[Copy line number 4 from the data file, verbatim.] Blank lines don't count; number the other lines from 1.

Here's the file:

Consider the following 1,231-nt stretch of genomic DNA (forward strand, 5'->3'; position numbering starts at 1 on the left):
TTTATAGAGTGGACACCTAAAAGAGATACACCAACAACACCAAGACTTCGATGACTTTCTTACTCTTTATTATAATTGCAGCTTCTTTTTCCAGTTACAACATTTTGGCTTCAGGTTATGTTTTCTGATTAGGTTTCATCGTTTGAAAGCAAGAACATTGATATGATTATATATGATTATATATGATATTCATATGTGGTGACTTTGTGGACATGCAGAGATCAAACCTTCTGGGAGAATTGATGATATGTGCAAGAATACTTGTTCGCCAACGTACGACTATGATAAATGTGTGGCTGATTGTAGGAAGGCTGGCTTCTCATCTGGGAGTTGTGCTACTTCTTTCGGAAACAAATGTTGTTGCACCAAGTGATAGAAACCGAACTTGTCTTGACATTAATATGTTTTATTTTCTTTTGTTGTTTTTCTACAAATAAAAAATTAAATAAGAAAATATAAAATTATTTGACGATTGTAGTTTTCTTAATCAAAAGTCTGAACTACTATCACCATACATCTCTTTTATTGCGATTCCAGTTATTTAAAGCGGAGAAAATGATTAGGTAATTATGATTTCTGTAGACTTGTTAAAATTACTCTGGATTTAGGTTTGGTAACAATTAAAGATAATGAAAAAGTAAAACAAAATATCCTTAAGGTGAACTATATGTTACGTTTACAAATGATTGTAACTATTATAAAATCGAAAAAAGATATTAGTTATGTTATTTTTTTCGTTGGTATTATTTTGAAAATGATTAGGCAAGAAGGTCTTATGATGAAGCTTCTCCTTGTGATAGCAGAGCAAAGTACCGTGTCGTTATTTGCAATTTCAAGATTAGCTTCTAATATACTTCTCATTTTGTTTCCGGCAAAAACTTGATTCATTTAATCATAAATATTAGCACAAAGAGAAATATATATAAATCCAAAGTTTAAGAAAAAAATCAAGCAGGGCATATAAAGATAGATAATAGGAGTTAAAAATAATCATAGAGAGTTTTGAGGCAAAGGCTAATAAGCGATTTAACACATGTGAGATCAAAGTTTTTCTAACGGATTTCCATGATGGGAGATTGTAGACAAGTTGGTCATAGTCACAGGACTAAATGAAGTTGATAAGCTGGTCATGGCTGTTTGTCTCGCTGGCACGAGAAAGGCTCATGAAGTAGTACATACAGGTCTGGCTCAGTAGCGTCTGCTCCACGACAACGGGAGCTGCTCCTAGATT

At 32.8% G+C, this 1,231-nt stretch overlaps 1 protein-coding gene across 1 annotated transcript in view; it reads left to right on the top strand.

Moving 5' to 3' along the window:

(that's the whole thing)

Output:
Moving 5' to 3' along the window: